Restaurant Surcharges Allowed To Remain Under New California Emergency Legislation

June 29, 2024

California restaurateurs have received a last-minute reprieve from a new state law that would have banned surcharges on restaurant checks. 

San Diego and other state restaurateurs have narrowly avoided a significant change in how they manage pricing, thanks to last-minute legislative intervention. California Governor Gavin Newsom has signed emergency legislation allowing restaurants to continue adding surcharges to diners' bills, just days before a new law banning these fees was set to take effect. The controversial practice of surcharges, typically ranging from 3 to 6 percent, was a focal point of CA Senate Bill 474, aimed at eliminating hidden fees across various industries, including restaurants.

The bill’s co-author, Senator Bill Dodd, had not initially intended to target restaurant surcharges, but guidelines from the Attorney General’s Office clarified that dining venues would be affected unless the fees were included in menu prices. The sudden intervention allows restaurants to continue the practice, provided they clearly disclose any additional fees on menus or other displays.

This exemption comes as a relief to many restaurateurs who had been preparing to rewrite menus and adjust prices to comply with the law. Some, like Brad Wise of Trust Restaurant Group, had already started embedding surcharges into menu items to avoid unpopular conversations with diners. Others, such as Niccolò Angius of Cesarina and Elvira restaurants, are waiting to see public reaction before deciding whether to reinstate the fees.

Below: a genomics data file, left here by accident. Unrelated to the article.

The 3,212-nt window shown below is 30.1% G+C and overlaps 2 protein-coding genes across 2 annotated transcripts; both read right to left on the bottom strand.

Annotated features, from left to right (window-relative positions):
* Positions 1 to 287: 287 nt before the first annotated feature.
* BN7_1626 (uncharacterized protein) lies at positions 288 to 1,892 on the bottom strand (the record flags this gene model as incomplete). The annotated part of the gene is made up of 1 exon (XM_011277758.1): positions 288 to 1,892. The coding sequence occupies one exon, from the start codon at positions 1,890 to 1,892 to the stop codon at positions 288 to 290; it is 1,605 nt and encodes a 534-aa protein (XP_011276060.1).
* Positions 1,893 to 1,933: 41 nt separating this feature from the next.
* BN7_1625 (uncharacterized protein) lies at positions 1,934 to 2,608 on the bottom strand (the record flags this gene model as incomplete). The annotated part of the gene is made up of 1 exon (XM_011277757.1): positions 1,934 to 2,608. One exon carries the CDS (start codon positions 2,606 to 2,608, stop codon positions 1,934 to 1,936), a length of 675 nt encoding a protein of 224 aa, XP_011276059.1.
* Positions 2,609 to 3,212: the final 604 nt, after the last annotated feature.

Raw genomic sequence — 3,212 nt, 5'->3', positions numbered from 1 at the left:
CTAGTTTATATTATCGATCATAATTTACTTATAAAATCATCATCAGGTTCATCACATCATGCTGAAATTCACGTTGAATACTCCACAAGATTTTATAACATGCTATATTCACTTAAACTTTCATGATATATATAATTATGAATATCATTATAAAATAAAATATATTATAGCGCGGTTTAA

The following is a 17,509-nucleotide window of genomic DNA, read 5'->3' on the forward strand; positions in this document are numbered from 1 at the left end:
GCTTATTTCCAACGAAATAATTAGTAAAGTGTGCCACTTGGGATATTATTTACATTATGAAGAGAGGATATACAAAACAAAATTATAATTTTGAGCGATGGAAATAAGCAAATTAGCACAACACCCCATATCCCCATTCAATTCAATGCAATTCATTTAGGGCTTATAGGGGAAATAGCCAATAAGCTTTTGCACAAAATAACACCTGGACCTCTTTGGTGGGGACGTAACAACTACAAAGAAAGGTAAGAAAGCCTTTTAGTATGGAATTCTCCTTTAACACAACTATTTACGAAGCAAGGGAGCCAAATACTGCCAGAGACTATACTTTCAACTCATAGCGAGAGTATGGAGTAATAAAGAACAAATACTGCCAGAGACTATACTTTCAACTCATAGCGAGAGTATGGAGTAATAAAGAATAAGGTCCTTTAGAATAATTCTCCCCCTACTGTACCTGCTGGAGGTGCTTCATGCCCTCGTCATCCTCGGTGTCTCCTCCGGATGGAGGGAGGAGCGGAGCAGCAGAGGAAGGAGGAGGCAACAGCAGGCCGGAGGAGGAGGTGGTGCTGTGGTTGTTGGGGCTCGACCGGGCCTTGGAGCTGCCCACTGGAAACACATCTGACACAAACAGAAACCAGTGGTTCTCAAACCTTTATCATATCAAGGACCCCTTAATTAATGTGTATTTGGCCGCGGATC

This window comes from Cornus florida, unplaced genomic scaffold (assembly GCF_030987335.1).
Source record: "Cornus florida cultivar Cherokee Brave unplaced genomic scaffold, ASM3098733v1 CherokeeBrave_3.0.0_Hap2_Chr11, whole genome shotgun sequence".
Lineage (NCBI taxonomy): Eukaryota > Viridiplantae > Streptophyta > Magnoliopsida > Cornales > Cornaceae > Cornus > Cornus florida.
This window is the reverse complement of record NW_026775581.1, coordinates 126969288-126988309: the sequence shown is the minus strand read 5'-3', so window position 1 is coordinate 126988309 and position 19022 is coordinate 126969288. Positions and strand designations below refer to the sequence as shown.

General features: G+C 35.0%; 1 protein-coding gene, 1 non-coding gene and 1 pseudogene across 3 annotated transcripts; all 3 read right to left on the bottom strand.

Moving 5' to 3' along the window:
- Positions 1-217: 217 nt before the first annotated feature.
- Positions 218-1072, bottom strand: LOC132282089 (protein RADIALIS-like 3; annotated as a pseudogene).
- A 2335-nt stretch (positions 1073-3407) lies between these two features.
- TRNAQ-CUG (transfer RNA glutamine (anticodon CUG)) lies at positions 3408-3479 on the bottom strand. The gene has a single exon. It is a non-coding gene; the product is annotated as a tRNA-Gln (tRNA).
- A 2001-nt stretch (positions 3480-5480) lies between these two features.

Chef Travis Swikard's Callie restaurant in San Diego's East Village not only continues to impose a 4% surcharge on all bills, it also includes a 20% service charge on all parties regardless of size. There is also an additional gratuity line once the check is processed. Many San Diego restaurants also include similar surcharges and mandatory service fees. 

SB 478 is set to take effect on July 1, but the newly passed Senate Bill 1524 provides an exemption for restaurants, bars and the like: "food or beverage items sold directly to a customer by a restaurant, bar, food concession, grocery store, or grocery delivery service, or by means of a menu or contract for banquet or catering services" would be exempt from the July 1 ban, provided the surcharges or fees are clearly listed. This will likely pave the way for more surcharges and service fees to be added to restaurant pricing models in the future.

While the new legislation provides clarity, it also highlights ongoing concerns about transparency and fairness in restaurant pricing. The practice of adding surcharges, though defended by some as necessary to cover rising costs, often leaves diners feeling misled. The California Restaurant Association supports the new law for its emphasis on transparency, but the persistence of surcharges raises questions about whether restaurants could adopt more straightforward pricing strategies to foster consumer trust.

What do you think of San Diego restaurants charging additional surcharges and mandatory service fees? Chime in by emailing us at [email protected]